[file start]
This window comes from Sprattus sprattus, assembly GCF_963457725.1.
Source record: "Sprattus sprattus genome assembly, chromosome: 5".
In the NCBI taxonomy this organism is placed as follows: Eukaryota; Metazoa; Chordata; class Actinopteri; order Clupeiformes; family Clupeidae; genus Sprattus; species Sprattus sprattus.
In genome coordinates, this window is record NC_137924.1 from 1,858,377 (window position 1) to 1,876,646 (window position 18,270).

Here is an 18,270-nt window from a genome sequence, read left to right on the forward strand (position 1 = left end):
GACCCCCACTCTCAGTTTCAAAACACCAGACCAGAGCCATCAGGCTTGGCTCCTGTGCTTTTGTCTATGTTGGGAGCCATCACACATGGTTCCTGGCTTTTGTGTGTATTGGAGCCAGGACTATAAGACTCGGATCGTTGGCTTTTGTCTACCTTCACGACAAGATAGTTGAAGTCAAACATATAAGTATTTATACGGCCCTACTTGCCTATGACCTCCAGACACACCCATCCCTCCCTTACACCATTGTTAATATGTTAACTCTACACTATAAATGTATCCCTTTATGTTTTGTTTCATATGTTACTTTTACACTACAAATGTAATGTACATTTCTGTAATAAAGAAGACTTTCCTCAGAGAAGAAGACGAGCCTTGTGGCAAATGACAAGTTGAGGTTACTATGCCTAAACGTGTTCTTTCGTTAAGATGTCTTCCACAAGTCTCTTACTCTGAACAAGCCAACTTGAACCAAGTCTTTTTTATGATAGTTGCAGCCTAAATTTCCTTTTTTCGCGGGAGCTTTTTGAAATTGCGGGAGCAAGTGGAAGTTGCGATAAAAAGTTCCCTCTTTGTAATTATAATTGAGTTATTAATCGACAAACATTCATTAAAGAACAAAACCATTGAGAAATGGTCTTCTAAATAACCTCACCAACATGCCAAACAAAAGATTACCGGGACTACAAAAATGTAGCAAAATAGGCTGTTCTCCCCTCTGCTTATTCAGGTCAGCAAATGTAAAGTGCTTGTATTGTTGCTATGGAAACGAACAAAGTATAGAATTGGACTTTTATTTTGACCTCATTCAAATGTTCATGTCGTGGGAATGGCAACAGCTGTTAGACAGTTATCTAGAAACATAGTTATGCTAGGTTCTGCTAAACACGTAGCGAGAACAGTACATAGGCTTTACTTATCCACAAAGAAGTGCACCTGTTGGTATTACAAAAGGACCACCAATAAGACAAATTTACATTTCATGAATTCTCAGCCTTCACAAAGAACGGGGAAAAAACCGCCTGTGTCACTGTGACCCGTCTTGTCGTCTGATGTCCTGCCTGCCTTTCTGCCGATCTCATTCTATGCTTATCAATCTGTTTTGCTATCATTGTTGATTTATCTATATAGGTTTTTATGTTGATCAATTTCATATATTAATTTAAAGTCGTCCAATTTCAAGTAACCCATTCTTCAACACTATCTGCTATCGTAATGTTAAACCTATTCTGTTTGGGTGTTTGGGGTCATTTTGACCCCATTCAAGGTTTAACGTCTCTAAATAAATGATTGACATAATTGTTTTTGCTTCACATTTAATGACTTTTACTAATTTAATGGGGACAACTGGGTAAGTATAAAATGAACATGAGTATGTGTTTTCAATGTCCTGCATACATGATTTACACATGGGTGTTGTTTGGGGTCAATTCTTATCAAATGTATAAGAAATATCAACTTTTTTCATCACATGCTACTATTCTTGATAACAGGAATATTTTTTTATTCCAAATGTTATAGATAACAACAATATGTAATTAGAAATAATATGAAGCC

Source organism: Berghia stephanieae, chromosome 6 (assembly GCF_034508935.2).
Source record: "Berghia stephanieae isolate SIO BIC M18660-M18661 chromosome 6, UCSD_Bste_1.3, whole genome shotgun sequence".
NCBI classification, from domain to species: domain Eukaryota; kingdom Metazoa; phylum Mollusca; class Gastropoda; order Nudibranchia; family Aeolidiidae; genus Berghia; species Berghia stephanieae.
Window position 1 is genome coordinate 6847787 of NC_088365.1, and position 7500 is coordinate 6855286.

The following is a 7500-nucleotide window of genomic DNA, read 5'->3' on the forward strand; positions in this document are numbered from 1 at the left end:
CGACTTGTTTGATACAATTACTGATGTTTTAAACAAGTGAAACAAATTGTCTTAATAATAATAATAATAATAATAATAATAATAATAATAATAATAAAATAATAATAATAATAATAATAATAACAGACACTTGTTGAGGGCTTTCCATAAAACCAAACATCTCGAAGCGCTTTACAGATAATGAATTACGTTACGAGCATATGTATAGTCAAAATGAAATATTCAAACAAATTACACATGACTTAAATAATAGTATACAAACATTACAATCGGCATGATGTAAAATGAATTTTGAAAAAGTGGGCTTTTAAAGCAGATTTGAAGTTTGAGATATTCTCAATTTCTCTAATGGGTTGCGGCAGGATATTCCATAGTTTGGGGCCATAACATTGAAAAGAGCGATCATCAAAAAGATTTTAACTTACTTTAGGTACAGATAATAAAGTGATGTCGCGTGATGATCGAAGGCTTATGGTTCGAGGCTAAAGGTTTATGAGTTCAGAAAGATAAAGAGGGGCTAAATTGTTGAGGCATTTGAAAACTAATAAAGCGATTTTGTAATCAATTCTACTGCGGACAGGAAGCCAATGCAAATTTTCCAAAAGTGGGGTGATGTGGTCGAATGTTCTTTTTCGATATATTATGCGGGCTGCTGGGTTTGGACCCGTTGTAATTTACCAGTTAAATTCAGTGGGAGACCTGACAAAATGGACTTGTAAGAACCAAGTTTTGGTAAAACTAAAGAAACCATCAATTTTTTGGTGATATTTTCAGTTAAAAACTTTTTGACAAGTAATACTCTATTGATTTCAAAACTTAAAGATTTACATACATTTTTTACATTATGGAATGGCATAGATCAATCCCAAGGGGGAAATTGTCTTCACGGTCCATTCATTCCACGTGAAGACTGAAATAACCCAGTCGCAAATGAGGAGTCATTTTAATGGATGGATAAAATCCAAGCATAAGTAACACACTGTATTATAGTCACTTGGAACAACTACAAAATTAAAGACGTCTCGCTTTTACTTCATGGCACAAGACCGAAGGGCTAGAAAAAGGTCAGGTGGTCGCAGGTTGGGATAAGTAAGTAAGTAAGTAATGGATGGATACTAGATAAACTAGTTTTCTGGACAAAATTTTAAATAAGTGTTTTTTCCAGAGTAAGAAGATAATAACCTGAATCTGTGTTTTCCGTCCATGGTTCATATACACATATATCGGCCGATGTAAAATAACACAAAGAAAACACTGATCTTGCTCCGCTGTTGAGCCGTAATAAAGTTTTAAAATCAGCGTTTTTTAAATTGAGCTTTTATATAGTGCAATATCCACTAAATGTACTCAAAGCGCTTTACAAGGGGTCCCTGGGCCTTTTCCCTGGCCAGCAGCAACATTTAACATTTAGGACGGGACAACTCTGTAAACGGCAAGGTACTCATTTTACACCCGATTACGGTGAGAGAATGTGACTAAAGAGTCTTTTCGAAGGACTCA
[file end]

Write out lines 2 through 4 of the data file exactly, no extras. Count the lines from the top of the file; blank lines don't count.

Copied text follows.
Source record: "Sprattus sprattus genome assembly, chromosome: 5".
In the NCBI taxonomy this organism is placed as follows: Eukaryota; Metazoa; Chordata; class Actinopteri; order Clupeiformes; family Clupeidae; genus Sprattus; species Sprattus sprattus.
In genome coordinates, this window is record NC_137924.1 from 1,858,377 (window position 1) to 1,876,646 (window position 18,270).